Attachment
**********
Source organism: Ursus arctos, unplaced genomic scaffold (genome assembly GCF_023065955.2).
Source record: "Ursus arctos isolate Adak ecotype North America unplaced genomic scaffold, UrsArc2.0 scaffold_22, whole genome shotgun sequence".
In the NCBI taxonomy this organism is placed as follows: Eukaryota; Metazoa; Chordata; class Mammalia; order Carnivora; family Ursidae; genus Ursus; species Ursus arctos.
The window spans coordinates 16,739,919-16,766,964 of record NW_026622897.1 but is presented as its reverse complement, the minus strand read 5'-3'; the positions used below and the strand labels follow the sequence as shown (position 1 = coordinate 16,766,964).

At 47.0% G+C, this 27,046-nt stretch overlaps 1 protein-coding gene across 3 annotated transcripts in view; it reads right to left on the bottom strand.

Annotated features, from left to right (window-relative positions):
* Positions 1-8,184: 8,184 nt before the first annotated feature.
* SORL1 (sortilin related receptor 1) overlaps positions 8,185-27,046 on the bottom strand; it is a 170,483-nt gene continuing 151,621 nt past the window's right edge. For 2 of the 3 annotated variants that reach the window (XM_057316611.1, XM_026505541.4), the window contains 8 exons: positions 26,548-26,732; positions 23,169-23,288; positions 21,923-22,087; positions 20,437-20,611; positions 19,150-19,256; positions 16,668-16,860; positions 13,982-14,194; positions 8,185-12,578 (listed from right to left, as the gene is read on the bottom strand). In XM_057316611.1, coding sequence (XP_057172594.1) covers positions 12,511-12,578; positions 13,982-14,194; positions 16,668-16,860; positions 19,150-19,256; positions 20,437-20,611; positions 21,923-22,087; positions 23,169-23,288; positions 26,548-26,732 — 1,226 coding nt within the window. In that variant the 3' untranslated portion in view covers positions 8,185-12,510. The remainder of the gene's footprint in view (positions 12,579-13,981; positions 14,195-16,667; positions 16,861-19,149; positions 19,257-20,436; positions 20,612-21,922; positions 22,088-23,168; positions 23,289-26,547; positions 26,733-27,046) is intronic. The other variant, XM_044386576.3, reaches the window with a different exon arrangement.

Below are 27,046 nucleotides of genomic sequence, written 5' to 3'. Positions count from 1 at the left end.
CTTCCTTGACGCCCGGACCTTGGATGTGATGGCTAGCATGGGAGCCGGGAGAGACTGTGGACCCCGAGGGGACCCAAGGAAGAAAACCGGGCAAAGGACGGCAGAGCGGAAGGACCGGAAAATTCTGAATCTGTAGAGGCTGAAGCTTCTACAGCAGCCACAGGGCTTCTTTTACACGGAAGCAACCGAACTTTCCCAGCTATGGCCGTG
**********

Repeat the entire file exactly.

Source organism: Ursus arctos, unplaced genomic scaffold (genome assembly GCF_023065955.2).
Source record: "Ursus arctos isolate Adak ecotype North America unplaced genomic scaffold, UrsArc2.0 scaffold_22, whole genome shotgun sequence".
In the NCBI taxonomy this organism is placed as follows: Eukaryota; Metazoa; Chordata; class Mammalia; order Carnivora; family Ursidae; genus Ursus; species Ursus arctos.
The window spans coordinates 16,739,919-16,766,964 of record NW_026622897.1 but is presented as its reverse complement, the minus strand read 5'-3'; the positions used below and the strand labels follow the sequence as shown (position 1 = coordinate 16,766,964).

At 47.0% G+C, this 27,046-nt stretch overlaps 1 protein-coding gene across 3 annotated transcripts in view; it reads right to left on the bottom strand.

Annotated features, from left to right (window-relative positions):
* Positions 1-8,184: 8,184 nt before the first annotated feature.
* SORL1 (sortilin related receptor 1) overlaps positions 8,185-27,046 on the bottom strand; it is a 170,483-nt gene continuing 151,621 nt past the window's right edge. For 2 of the 3 annotated variants that reach the window (XM_057316611.1, XM_026505541.4), the window contains 8 exons: positions 26,548-26,732; positions 23,169-23,288; positions 21,923-22,087; positions 20,437-20,611; positions 19,150-19,256; positions 16,668-16,860; positions 13,982-14,194; positions 8,185-12,578 (listed from right to left, as the gene is read on the bottom strand). In XM_057316611.1, coding sequence (XP_057172594.1) covers positions 12,511-12,578; positions 13,982-14,194; positions 16,668-16,860; positions 19,150-19,256; positions 20,437-20,611; positions 21,923-22,087; positions 23,169-23,288; positions 26,548-26,732 — 1,226 coding nt within the window. In that variant the 3' untranslated portion in view covers positions 8,185-12,510. The remainder of the gene's footprint in view (positions 12,579-13,981; positions 14,195-16,667; positions 16,861-19,149; positions 19,257-20,436; positions 20,612-21,922; positions 22,088-23,168; positions 23,289-26,547; positions 26,733-27,046) is intronic. The other variant, XM_044386576.3, reaches the window with a different exon arrangement.

Below are 27,046 nucleotides of genomic sequence, written 5' to 3'. Positions count from 1 at the left end.
CTTCCTTGACGCCCGGACCTTGGATGTGATGGCTAGCATGGGAGCCGGGAGAGACTGTGGACCCCGAGGGGACCCAAGGAAGAAAACCGGGCAAAGGACGGCAGAGCGGAAGGACCGGAAAATTCTGAATCTGTAGAGGCTGAAGCTTCTACAGCAGCCACAGGGCTTCTTTTACACGGAAGCAACCGAACTTTCCCAGCTATGGCCGTG